How The Closure Of An Iconic Landmark Forced The City To Appreciate Its Dive Bar Culture

Malia Wooten Malia Wooten

How The Closure Of An Iconic Landmark Forced The City To Appreciate Its Dive Bar Culture

After losing The Good Luck Bar, Angelenos are compelled to remember why its presence was so impactful in the first place.

With #NationalDiveBarDay right around the corner, what better way to celebrate than by honoring a Los Angeles favorite? Locals who adored The Goodluck Bar during its 25-year-run didn’t keep coming back just for the coconut cocktails – the Island-inspired dive bar held many memories, laughs, and ironic fortunes for nearly three decades.

If we’re being honest, dive bars are arguably one of the better of nightlife options to exist – nothing beats cheap drinks and an escape from all the too-good, Hollywood nonsense happening in the city. Whether it’s the kitschy decor usually plastered all over the walls, neon lights, or vintage-esque paraphernalia like a jukebox of some sorts, something about the dive bar culture screams: “you’re welcome here!”

Photo by: @goodluckbarla

The Good Luck Bar had this unmatchable je ne sais quoi that old-timers and hipsters alike crave to see emulated in dive bars on the rise. Its ambiance did a sensational job of making guests feel transported out of the city and encouraged to take on the night with a pint, or two, in hand. The bar’s closure, which was to make way for new development, is a nostalgic loss to the Los Feliz neighborhood which seems to slowly be losing its historic character.

Everyone has their own idea of LA’s dive bar culture, but a definite requirement is that – like The Goodluck Bar – no matter the time of day or year, patrons should be able to head over to their neighborhood dive and expect the same come-as-you-are attributes that led them to fall in love with the essence of the speakeasy, tiki, or roadhouse joint in the first place.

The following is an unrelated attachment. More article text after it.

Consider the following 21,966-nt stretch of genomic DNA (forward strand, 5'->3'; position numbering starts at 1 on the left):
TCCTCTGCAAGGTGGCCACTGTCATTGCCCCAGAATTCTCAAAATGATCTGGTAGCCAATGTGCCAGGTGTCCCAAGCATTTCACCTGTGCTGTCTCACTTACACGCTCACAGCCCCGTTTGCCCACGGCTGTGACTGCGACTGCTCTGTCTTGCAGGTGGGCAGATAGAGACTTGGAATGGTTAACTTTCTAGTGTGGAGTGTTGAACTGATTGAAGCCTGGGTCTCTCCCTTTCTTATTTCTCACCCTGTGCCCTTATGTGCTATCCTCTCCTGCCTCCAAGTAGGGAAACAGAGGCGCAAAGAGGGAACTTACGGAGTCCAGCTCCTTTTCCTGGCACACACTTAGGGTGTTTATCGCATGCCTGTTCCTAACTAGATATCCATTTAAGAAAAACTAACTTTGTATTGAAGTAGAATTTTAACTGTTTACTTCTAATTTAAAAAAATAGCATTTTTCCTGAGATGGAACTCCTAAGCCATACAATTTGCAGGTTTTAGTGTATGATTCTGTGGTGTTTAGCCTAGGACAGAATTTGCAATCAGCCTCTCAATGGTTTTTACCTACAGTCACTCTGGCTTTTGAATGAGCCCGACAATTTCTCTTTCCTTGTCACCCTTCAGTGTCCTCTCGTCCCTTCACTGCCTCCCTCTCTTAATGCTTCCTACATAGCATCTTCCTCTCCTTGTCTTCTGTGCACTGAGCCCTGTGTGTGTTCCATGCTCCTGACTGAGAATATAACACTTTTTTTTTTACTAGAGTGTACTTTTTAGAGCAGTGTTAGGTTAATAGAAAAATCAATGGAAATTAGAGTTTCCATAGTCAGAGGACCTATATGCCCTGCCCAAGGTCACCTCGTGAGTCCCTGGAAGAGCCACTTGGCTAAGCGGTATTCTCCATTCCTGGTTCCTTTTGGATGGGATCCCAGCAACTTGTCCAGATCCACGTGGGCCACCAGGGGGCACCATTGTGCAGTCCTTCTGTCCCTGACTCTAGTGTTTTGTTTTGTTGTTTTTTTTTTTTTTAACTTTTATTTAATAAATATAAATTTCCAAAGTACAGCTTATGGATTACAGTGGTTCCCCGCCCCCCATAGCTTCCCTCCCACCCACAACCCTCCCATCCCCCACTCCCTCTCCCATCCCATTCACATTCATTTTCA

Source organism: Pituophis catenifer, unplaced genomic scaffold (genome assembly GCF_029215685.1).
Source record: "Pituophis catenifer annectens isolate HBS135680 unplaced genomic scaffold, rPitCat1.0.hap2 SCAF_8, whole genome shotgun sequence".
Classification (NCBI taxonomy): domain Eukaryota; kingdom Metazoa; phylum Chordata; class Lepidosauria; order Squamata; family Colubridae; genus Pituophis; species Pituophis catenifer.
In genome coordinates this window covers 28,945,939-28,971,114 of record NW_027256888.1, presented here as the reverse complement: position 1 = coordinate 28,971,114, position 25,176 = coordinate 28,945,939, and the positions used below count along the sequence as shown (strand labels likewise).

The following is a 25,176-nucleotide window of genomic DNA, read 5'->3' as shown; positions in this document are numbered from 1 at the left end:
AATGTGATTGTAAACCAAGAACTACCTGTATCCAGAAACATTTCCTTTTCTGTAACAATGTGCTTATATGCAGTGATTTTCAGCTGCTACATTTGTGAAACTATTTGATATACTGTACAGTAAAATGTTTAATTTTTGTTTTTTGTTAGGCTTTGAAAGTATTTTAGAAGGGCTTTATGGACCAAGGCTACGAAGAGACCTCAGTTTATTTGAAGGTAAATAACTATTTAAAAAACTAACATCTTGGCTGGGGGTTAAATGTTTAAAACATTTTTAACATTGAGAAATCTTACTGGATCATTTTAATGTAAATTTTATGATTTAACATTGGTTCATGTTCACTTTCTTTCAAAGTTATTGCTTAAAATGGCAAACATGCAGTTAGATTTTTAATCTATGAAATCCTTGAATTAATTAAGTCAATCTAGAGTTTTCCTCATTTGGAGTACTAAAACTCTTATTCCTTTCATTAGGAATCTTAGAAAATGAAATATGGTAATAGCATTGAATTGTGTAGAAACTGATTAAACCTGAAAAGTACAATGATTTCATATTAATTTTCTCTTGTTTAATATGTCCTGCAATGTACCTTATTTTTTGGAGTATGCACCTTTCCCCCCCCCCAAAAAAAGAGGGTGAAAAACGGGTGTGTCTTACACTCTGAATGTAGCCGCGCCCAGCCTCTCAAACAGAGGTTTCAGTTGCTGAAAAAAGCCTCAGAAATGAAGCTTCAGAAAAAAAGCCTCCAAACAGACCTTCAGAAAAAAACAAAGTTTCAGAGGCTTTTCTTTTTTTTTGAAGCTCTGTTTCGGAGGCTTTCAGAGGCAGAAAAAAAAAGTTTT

Dive bar culture in Los Angeles is still alive and well, varying from classic haunts to funky themes and chicken wings. Whether you occasionally stop by to people watch or are known on a first-name basis with the bartenders, some of the best parts about a dive bar are things that are completely indescribable. So go out there, treat yourself to a Seagram’s 7&7 (Seagram’s 7 and lemon-lime soda), and make those unsurpassable blurred-memories which make dive bars all the more special.

This article was sponsored by Seagram’s 7. 21+ only. Please drink responsibly. Must be of legal drinking age to participate. For all the facts, visit DRINK AWARE.

Also published on Medium.

Food & Drink Top News